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"Sophie! Thank goodness you're here! I searched everywhere for you! Everyone's saying it's my fault that you left! You'll forgive me, oh won't you?"

Honey (ハニー , Hanī) is a minor character in the film, Howl's Moving Castle. She is Sophie's stepmother and Lettie.[1] She is voiced by Mayuno Yasukawa in Japanese Version (seiyu) and Mari Devon in English version. Her name in the original novel is Fanny Hatter.

She owns a steam-powered car, and is driven around by a chauffer.


Even though she is not the biological mother of Sophie, she cares deeply about her. She is worried about her when she finds out her daughter is a cleaning worker in Howl's Castle. She has a close relationship to Sophie that you can see in her tears on their reunion.

She wears the newest fashion of Kingsbury to get admiration. Sophie, on the other hand is modest. You see her patriotism by her hat that has two toy cannons on it. She was forced by Suliman to smuggle a Black Worm into Howl's castle, otherwise she would never see her husband again.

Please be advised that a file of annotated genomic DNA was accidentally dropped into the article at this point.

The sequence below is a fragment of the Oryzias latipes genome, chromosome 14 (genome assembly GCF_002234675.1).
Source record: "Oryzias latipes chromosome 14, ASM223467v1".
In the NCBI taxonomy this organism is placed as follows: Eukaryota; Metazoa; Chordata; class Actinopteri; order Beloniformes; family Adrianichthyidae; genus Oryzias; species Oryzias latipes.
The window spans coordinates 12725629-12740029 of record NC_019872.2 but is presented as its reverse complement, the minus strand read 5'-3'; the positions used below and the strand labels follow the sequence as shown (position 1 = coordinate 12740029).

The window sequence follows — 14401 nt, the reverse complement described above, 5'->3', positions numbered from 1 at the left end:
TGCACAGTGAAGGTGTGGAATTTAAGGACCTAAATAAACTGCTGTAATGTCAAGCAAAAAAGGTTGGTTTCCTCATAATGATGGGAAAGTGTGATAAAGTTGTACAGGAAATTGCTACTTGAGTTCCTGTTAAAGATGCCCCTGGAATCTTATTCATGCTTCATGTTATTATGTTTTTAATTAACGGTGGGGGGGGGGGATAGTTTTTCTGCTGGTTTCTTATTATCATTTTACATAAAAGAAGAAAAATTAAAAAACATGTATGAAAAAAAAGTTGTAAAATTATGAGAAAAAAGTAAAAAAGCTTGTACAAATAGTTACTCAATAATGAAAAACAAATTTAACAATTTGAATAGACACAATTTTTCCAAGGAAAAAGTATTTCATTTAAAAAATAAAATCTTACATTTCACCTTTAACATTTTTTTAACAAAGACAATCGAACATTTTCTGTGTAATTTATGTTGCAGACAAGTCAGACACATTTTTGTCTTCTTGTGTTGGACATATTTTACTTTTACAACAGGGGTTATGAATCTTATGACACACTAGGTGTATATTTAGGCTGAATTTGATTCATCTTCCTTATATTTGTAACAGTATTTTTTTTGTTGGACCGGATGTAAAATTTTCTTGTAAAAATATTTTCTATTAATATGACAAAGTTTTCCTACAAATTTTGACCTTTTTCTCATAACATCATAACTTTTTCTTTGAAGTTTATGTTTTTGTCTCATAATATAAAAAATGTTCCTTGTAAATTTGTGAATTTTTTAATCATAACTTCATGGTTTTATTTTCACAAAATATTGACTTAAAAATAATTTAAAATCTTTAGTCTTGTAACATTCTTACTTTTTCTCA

Honey's steam-powered automobile.

She owns a hat store in Market Chipping, which she inherited from her former husband. She suddenly shows up to meet her stepdaughter Sophie after she settles in with Howl and their new makeshift family. After her initial shock at her appearance, she insists they all live together, but Sophie refuses, stating, "I like the way I am now." The truth of her visit is revealed as she inserts a "peeping bug" inside the castle. She later realizes she had been entranced into participating in Madame Suliman's plot.


In the novel, Fanny Hatter is the second wife of Mr. Hatter. She works with her husband in the hat store. Later on, she married a wealthy man and sold the hat store. Martha is her only biological child.

Behind The Scenes

According to supervisor animator Akihiko Yamashita, "I like middle-aged women so I did the character design for her [laughs]. I ended up drawing her stepdaughter Lettie, too. Miyazaki said that Honey was 'cute'. He must have been charmed by her ability to assert herself without being tied down to norms the way the Japanese are. When Honey finds Sophie, Miyazaki told me to 'make her lips flutter like a brilliant butterfly."Cite error: Closing </ref> missing for <ref> tag


"You sound ghastly! Like some ninety-year-old woman!"



  1. The Art of Howl's Moving Castle, page 41.